Education Law

School dress codes mandating skirts for girls may violate Title IX, 4th Circuit rules

  • Print

shutterstock_dress code sign

Image from Shutterstock.

Sex-specific school dress codes may violate federal education law, a federal appeals court has ruled in a challenge to a charter school’s skirts-only dress code for girls.

The 4th U.S. Circuit Court of Appeals at Richmond, Virginia, ruled Monday in a case involving Charter Day School in Leland, North Carolina, which promotes traditional values while serving elementary and middle school students.

Education Week covered the decision in a story noted by How Appealing.

The school said its policy was intended to preserve chivalry and promote the proper treatment of girls.

The appeals court ruled that sexually discriminatory dress codes are banned by Title IX of the Education Amendments of 1972, which prohibits discrimination on the basis of sex in education programs that receive federal money. The court sent the case back to the federal district court to decide whether Charter Day School’s skirt requirement violates the law.

The appeals court did not reach constitutional arguments, however, ruling 2-1 that the charter school was not a government actor when it enacted the dress code and, as a result, is not subject to an equal protection claim.

Charter Day School’s dress code required girls to wear either skirts, jumpers or skorts, which could be paired with leggings for warmth. Boys could wear pants or shorts.

During depositions, girls at the school testified that they could not move as freely and comfortably in their skirts. They had to cross their legs or keep their knees together while sitting, which distracted them from their academic work.

A developmental psychologist who testified for the plaintiffs said research shows that skirt dress codes reinforce “gender roles in which girls are viewed as passive and focused on their appearance instead of agency.”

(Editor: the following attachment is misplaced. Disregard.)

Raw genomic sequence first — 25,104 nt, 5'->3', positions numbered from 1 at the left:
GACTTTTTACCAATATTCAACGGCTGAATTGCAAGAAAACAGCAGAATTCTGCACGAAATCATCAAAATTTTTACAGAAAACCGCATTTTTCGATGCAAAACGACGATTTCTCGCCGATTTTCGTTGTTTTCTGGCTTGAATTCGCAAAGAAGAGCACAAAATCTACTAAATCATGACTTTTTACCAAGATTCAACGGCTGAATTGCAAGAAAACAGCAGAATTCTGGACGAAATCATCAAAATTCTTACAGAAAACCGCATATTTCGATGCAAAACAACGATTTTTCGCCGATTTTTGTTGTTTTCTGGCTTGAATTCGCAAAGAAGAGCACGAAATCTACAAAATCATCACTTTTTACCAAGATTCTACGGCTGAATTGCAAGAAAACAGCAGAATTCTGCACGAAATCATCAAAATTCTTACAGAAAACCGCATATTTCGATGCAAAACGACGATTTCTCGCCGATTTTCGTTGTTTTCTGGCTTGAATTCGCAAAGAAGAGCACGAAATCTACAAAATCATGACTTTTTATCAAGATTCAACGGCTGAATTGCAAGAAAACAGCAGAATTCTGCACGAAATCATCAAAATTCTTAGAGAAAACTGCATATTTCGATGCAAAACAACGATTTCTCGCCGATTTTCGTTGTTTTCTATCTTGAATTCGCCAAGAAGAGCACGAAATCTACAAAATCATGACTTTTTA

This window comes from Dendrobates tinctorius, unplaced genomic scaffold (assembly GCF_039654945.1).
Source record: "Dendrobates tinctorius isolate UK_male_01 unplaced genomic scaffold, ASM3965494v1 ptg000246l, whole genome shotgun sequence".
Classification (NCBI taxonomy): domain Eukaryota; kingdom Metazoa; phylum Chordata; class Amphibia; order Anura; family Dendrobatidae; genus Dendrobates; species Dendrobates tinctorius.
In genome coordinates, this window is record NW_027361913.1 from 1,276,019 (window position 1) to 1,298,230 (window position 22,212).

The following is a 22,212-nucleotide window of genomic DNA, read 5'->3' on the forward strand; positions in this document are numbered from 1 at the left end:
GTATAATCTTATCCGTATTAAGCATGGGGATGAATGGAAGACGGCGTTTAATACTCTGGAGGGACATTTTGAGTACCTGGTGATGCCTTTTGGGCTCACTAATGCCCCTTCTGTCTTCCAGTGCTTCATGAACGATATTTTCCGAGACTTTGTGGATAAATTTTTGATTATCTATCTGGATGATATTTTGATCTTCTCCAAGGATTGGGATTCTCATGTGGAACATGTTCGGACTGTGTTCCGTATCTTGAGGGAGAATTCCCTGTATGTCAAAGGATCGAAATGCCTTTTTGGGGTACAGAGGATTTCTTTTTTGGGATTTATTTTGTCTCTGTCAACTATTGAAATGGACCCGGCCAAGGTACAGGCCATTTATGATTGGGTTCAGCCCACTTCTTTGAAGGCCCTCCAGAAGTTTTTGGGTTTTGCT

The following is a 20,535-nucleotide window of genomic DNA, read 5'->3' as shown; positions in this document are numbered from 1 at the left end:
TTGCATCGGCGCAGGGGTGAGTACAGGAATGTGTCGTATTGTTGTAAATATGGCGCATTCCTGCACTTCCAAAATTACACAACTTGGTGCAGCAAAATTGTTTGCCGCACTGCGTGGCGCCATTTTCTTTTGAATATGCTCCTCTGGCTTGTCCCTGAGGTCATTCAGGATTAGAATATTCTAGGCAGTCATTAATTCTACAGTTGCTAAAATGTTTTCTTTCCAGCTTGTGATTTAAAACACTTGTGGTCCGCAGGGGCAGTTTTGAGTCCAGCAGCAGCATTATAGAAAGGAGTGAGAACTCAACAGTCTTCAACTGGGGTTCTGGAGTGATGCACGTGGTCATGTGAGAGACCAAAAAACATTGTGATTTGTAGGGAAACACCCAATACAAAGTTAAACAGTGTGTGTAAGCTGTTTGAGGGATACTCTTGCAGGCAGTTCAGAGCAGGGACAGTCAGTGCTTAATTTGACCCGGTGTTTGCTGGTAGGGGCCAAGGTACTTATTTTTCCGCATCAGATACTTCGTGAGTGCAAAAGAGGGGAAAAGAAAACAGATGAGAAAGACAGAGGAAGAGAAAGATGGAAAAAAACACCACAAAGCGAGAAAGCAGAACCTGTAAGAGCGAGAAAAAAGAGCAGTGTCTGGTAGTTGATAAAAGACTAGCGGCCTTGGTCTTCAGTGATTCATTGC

The school defended its dress code with testimony by Baker Mitchell, who incorporated the nonprofit corporation that holds the charter to the school. Mitchell said the dress code furthered chivalry, which he defined as “a code of conduct where women are … regarded as a fragile vessel that men are supposed to take care of and honor.”

Judge A. Marvin Quattlebaum Jr. wrote the majority opinion. He noted that the Education Department had repealed a regulation dealing with appearance codes but said the determination was not entitled to deference because the text of Title IX is clear.

“The statute broadly prohibits sex-based discrimination in schools that receive federal funding,” Quattlebaum wrote. “That sweeping prohibition is followed by a handful of exceptions. … Dress codes are not listed among those exceptions. … Had Congress intended to exclude dress codes, it obviously knew how to do so.”

Quattlebaum said the district court didn’t consider whether the skirt policy violated Title IX because it had ruled that the federal statute didn’t apply. On remand, he said, the trial court should follow the reasoning in a 2020 4th Circuit ruling for Gavin Grimm, a transgender man who alleged discrimination when his school barred him from using the bathroom that matched his gender identity.

“The question here is whether CDS’s skirt requirement excluded plaintiffs from participation, denied them education benefits or ‘treated [them] worse than similarly situated students,’” Quattlebaum said.

The plaintiffs will have to show on remand that they were worse off because of the requirement, and that they suffered objective harm as a result, Quattlebaum said. And if they can show objective harm, they will have to show that their sex is a but-for cause of the harm.

In North Carolina, charter schools are nominally public schools, but they are operated by private nonprofit organizations, rather than public school boards. Charter schools are exempt from statutes that apply to local school boards, and they are governed by their charter, a contract between the nonprofit and the state. No state law or charter provision requires a dress code.

North Carolina lawmakers made a policy choice to take a hands-off approach to charter schools to allow for experimentation and school choice, the appeals court said.

A dissenter, Judge Barbara Milano Keenan, said she would hold that Charter Day School is a state actor, and the skirts requirement violates the equal protection clause.

Keenan said the majority’s state-action analysis “jumps off the rails” by relying on a 1982 U.S. Supreme Court case that dealt with a private school.

The case is Peltier v. Charter Day School Inc.

The American Civil Liberties Union, the ACLU of North Carolina and the law firm Ellis & Winters filed the initial challenge to the dress code, according to a press release.

Give us feedback, share a story tip or update, or report an error.